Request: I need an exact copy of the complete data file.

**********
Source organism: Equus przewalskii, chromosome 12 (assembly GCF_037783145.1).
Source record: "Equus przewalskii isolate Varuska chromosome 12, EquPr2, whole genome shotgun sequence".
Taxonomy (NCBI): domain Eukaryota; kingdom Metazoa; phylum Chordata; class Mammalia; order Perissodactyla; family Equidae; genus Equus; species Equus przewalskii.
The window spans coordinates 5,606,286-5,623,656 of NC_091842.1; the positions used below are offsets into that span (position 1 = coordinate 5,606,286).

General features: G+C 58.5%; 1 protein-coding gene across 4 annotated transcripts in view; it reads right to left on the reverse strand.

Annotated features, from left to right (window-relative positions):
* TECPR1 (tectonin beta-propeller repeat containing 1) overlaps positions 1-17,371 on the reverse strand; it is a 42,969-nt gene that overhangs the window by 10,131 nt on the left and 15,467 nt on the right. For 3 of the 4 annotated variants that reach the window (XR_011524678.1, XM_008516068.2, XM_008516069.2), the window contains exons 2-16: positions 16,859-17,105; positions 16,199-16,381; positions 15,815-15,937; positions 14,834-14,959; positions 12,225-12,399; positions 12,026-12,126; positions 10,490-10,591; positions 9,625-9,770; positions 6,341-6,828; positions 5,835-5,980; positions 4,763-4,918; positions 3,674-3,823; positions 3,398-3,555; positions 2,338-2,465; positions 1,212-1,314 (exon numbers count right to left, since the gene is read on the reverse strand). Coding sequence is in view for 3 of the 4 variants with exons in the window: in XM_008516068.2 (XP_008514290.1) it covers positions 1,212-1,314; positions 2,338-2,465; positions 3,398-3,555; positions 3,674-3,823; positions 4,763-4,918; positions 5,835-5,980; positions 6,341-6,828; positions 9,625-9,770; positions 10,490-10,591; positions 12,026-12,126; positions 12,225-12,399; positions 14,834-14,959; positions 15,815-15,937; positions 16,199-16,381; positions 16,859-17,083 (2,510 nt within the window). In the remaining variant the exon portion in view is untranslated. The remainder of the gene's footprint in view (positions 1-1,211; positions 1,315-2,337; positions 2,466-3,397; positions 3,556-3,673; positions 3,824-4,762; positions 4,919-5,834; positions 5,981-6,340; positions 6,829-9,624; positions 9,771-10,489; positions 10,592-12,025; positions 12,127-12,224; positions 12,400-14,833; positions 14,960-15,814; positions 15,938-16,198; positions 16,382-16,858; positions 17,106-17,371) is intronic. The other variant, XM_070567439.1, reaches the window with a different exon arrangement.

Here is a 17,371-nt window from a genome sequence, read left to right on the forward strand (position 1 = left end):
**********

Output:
Source organism: Equus przewalskii, chromosome 12 (assembly GCF_037783145.1).
Source record: "Equus przewalskii isolate Varuska chromosome 12, EquPr2, whole genome shotgun sequence".
Taxonomy (NCBI): domain Eukaryota; kingdom Metazoa; phylum Chordata; class Mammalia; order Perissodactyla; family Equidae; genus Equus; species Equus przewalskii.
The window spans coordinates 5,606,286-5,623,656 of NC_091842.1; the positions used below are offsets into that span (position 1 = coordinate 5,606,286).

General features: G+C 58.5%; 1 protein-coding gene across 4 annotated transcripts in view; it reads right to left on the reverse strand.

Annotated features, from left to right (window-relative positions):
* TECPR1 (tectonin beta-propeller repeat containing 1) overlaps positions 1-17,371 on the reverse strand; it is a 42,969-nt gene that overhangs the window by 10,131 nt on the left and 15,467 nt on the right. For 3 of the 4 annotated variants that reach the window (XR_011524678.1, XM_008516068.2, XM_008516069.2), the window contains exons 2-16: positions 16,859-17,105; positions 16,199-16,381; positions 15,815-15,937; positions 14,834-14,959; positions 12,225-12,399; positions 12,026-12,126; positions 10,490-10,591; positions 9,625-9,770; positions 6,341-6,828; positions 5,835-5,980; positions 4,763-4,918; positions 3,674-3,823; positions 3,398-3,555; positions 2,338-2,465; positions 1,212-1,314 (exon numbers count right to left, since the gene is read on the reverse strand). Coding sequence is in view for 3 of the 4 variants with exons in the window: in XM_008516068.2 (XP_008514290.1) it covers positions 1,212-1,314; positions 2,338-2,465; positions 3,398-3,555; positions 3,674-3,823; positions 4,763-4,918; positions 5,835-5,980; positions 6,341-6,828; positions 9,625-9,770; positions 10,490-10,591; positions 12,026-12,126; positions 12,225-12,399; positions 14,834-14,959; positions 15,815-15,937; positions 16,199-16,381; positions 16,859-17,083 (2,510 nt within the window). In the remaining variant the exon portion in view is untranslated. The remainder of the gene's footprint in view (positions 1-1,211; positions 1,315-2,337; positions 2,466-3,397; positions 3,556-3,673; positions 3,824-4,762; positions 4,919-5,834; positions 5,981-6,340; positions 6,829-9,624; positions 9,771-10,489; positions 10,592-12,025; positions 12,127-12,224; positions 12,400-14,833; positions 14,960-15,814; positions 15,938-16,198; positions 16,382-16,858; positions 17,106-17,371) is intronic. The other variant, XM_070567439.1, reaches the window with a different exon arrangement.

Here is a 17,371-nt window from a genome sequence, read left to right on the forward strand (position 1 = left end):